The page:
While it is great to unclutter or declutter, I am working on not cluttering in the first place. As a lover of Nature I ask myself a few questions when I shop. One is “okay, I like it, but do I NEED it, really?” If the answer is no I pass. The second question is “can I get it used”? This way I’m not paying to have all these unnecessary things made in the first place, most of which pollute the earth. If I can get it used, then I am keeping it from going into landfills as well, and even if I don’t NEED it, I feel okay about it. the third is “who and what am I supporting with my purchase?” Even if it’s new and not necessary, if I’m supporting someone’s wonderful, artsy home business and they are using good materials I splurge on occasion. Just thought i’d share.

  24. Gina
    Gina says:

    I LOVE the idea of the Limbo Carton! I have a family member who finds decluttering very stressful that I'm going to suggest that to. Thanks Martha!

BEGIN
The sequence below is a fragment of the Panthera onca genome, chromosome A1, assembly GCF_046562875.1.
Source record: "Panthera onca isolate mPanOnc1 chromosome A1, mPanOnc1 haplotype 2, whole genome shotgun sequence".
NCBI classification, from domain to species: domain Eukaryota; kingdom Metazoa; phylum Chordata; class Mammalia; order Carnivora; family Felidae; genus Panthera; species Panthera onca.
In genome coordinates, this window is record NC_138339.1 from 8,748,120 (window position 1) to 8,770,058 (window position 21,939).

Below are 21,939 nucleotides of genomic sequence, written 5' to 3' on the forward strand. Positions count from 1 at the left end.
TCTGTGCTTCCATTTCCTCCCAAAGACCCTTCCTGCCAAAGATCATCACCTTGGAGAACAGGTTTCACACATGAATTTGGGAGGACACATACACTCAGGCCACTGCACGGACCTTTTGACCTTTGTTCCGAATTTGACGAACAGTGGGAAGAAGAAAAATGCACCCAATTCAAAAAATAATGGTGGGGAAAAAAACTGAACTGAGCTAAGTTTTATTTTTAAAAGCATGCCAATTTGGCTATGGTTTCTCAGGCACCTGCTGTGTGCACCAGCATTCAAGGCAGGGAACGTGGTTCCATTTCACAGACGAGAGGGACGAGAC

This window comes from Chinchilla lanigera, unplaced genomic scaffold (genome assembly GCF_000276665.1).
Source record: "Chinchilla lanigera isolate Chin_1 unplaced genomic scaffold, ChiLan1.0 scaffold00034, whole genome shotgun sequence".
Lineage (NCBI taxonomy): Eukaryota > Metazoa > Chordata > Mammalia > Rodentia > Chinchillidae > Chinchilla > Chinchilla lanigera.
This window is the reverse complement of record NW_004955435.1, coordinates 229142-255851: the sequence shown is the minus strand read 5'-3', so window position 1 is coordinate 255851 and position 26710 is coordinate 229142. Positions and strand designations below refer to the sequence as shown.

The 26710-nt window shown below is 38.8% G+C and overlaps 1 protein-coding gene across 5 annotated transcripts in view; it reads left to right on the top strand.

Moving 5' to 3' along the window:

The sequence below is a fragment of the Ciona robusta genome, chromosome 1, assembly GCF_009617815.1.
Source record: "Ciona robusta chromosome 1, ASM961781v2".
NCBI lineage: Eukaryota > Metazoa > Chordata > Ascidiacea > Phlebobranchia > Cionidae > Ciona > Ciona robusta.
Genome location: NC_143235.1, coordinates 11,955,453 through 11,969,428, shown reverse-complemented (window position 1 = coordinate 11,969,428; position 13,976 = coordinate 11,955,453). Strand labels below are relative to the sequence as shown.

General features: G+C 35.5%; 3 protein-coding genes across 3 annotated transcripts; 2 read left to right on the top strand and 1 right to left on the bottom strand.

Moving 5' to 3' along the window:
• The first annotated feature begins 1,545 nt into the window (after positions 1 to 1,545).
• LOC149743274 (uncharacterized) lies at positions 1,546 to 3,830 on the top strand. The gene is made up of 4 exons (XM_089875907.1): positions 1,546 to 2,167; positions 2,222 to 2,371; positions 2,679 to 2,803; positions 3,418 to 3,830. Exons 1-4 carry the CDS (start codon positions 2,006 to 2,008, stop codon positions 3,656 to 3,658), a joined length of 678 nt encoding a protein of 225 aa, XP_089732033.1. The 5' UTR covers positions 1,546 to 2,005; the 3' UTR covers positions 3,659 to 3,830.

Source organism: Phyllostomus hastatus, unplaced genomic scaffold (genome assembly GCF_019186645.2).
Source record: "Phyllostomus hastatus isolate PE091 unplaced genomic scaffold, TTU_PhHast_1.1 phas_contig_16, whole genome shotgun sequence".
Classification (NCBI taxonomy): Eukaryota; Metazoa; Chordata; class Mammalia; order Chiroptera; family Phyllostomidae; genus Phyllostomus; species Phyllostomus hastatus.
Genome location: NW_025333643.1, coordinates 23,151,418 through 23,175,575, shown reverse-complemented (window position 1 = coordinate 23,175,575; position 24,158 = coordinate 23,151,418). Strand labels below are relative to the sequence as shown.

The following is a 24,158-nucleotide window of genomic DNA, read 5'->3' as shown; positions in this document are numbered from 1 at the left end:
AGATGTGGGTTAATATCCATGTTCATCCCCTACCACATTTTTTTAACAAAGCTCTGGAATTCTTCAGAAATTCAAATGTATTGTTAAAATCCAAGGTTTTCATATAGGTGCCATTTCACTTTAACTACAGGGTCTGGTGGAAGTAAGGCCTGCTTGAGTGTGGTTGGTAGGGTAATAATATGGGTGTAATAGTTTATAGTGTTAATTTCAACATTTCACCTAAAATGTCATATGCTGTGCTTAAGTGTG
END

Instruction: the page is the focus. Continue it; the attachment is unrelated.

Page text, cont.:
25. Viv
    Viv says:

    In the midst of inner turmoil over the summer I found myself decluttering like a pro and in the process I found my inner life calming. And as I let the material stuff go I then found it easier to let the other stuff go like my church which was no longer working for me. The only snag is that in making all this room I finally got a teaching job I love teaching and could have done with not giving away all my kids' outgrown phonics and numeracy things! Should have had a limbo box for them! I so agree that out outer space reflects us. I found going through my wardrobe interesting. I hate heels and the smart office look, so why did I have 3 pairs of shiny black heels? Because that's an image I felt I needed to have. Same with the bkack pencil skirt i've not worn in the 4 years since I bought it! Getting rid of the clothes I owned because they were what I felt I should be, rather that who I really am, was liberating. Whenever I feel overwhelmed, unsure or unsettled decluttering is one of the tools I use. Love your idea for a pray rain journal….. found an empty little notebook yesterday. It's a sign!!


Trackbacks & Pingbacks